The Archdiocese of Mexico indicated that Athié and Barba based their charges on a Dec. 19, 2016, news brief  published in El Universal “in which a meeting was made known that the cardinal had with journalists where the archbishop mentioned that during his administration as head of the Primatial Archdiocese of Mexico he had sanctioned 15 priests – not all for the crime of pederasty, but with other illicit acts classified in canon law.”

The archdiocese said that “the complaint against the Archbishop of Mexico was in the sense that he did not promptly report these cases to the authorities, for which they cavalierly accused him of covering up sexual abusers.”

It indicated that during his July 26  meeting with the Public Ministry agent, “the cardinal showed copies of the complaints filed by the Archdiocese of Mexico since 2010, as laid down by law, against alleged criminal acts within the Church.”

The archdiocese added that Cardinal Rivera “made it clear that from the time that Part 2 of Article 12 of the Law on Religious Associations went into effect Aug. 19, 2010, – which obliged ministers of worship and their representatives to inform the appropriate authority of the probable commission of crimes – he was aware, through some of his episcopal vicars, of the probable commission of six presumably criminal acts.”

According to the archdiocese, the cardinal instructed his episcopal vicars “immediately to notify the appropriate authorities, which was done, as attested by the copies he exhibited, and which demonstrated that he did not commit the crime of cover-up.”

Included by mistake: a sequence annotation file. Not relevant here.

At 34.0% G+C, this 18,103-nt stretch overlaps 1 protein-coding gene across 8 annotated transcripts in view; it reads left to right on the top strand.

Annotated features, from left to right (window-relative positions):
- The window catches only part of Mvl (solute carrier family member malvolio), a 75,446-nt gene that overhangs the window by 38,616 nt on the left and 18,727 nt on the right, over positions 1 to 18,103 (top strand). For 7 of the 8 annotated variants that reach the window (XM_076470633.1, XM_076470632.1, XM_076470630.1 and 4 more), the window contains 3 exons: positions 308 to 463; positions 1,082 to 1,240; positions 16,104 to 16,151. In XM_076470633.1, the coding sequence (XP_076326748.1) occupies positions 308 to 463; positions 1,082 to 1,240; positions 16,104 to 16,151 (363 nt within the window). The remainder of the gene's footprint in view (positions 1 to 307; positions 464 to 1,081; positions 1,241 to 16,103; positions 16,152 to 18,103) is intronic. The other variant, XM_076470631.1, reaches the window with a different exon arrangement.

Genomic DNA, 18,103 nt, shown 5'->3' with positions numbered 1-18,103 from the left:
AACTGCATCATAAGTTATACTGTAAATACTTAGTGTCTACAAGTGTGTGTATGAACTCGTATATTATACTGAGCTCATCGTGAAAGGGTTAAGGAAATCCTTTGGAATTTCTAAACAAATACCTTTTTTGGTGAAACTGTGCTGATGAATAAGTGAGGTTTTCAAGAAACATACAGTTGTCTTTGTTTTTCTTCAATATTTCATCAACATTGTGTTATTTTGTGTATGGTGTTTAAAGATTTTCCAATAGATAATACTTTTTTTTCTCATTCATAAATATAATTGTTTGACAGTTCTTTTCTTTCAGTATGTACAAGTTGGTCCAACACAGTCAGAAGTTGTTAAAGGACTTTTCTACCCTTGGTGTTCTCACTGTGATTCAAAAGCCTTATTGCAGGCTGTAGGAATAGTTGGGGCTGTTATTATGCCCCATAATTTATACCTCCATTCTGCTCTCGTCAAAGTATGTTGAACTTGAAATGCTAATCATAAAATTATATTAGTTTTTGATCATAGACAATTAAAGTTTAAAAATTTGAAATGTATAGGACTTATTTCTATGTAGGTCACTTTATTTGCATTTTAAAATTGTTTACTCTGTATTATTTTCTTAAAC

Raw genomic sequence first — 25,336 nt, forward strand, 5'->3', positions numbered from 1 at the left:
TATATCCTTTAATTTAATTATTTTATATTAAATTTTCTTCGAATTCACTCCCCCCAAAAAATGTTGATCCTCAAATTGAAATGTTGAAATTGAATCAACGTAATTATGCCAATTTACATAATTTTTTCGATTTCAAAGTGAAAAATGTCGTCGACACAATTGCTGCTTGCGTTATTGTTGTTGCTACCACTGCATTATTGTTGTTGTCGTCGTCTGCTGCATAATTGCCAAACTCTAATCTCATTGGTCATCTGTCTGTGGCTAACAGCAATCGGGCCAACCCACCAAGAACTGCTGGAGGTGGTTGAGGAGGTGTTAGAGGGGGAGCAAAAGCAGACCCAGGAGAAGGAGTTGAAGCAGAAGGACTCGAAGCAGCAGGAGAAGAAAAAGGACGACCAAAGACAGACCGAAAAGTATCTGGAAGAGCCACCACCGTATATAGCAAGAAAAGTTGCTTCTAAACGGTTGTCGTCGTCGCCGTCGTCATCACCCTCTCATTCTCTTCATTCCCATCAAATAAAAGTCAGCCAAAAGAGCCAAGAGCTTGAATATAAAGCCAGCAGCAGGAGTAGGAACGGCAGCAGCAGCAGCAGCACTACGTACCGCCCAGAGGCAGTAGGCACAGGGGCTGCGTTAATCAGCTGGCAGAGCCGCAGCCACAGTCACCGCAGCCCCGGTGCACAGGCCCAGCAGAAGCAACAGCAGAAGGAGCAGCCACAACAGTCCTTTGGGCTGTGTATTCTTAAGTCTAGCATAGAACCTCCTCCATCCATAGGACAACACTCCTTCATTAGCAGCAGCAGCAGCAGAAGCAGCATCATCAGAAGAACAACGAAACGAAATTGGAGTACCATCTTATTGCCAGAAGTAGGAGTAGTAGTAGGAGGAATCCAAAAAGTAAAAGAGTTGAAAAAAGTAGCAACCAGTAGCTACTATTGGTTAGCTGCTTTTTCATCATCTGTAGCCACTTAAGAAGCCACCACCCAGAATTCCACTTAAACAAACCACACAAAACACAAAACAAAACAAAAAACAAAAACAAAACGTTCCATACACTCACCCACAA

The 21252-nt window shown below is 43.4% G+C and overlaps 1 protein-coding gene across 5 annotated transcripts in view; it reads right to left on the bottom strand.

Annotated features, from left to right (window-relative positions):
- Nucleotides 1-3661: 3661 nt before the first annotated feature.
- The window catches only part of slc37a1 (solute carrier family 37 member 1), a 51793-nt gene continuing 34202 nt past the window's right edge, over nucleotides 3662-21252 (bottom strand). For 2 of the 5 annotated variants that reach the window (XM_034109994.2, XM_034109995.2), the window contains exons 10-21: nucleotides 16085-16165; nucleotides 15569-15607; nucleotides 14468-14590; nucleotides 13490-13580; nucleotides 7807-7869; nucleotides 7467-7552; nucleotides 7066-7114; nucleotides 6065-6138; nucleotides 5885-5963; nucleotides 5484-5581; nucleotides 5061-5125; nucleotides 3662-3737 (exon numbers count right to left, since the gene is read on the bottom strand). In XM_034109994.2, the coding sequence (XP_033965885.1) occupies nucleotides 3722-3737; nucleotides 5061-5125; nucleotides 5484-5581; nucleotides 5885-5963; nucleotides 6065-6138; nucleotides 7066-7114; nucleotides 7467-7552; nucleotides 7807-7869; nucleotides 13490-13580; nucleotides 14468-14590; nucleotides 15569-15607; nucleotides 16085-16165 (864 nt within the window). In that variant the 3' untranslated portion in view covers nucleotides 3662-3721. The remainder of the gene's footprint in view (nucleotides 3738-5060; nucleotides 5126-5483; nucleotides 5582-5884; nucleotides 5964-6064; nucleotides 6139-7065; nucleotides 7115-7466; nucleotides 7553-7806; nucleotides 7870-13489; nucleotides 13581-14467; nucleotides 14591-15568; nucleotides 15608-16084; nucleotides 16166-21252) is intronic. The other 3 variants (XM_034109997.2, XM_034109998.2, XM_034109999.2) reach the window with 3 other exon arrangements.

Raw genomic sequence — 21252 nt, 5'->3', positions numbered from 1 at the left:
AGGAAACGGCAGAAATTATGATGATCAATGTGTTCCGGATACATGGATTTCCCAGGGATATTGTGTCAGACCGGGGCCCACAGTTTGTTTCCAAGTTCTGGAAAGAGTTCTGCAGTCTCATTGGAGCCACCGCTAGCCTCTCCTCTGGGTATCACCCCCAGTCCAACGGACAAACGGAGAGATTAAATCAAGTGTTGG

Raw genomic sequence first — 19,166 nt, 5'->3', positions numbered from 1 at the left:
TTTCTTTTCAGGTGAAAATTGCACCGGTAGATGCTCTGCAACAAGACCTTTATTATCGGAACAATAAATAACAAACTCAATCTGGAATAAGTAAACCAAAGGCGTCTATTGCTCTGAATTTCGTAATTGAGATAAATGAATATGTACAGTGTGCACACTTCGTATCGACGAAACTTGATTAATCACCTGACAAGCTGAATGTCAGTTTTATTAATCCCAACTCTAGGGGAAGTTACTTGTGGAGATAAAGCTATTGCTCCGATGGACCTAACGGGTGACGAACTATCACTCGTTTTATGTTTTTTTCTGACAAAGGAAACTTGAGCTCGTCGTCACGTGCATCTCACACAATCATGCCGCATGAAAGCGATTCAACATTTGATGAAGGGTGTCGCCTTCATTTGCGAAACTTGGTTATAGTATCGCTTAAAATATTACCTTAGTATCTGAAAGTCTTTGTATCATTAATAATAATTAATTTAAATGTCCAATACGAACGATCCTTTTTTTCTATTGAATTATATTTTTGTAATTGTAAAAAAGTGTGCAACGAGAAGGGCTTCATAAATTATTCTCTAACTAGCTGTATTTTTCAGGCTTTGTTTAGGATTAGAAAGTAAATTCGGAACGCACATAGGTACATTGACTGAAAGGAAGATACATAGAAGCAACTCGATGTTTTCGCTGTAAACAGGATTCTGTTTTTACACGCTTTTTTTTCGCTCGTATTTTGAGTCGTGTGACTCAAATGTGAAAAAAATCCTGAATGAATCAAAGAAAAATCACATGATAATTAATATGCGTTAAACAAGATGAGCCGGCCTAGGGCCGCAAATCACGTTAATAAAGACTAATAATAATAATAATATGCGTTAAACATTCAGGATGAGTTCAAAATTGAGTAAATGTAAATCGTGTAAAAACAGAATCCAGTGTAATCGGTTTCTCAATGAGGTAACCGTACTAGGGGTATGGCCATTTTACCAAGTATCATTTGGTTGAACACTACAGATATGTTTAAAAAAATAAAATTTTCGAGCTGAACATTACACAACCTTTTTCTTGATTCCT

The archdiocese also publicized the dates of the six complaints, along with the authorities to whom they were made, and the officials who made them.

Cardinal Rivera “explained that the other nine cases were prior to the cited law going into effect, and only one had to do with the crime of pederasty, and the accused is being criminally prosecuted with the information that the archdiocese provided to the authorities,” the Mexico City archdiocese stated.

“The other eight cases were for conduct penalized by canon law, such as financial fraud, mistreating an adult, breaking the seal of confession, and others that were made known to Church authorities,” it said.

The Archdiocese of Mexico stated that in response to “the express question of the Public Ministry agent, the Archbishop of Mexico acknowledged as his own the statement referred to in the news brief published by El Universal Dec. 19, 2016; clarifying that, however, since it was an impromptu interview, he failed to specify that not all the mentioned cases had to do with the crime of pederasty – as the former priests Alberto Athié and José Barba maliciously indicated.”

In addition, “he said that regarding the cases made known to the civil authorities, it was solely their responsibility to follow up on them, and of the ones the church authorities knew about, they were concluded with the suspension of priestly ministry, since in those cases the ecclesiastical sentence is given by the Pope and is made known through the Congregation for the Doctrine of the Faith.”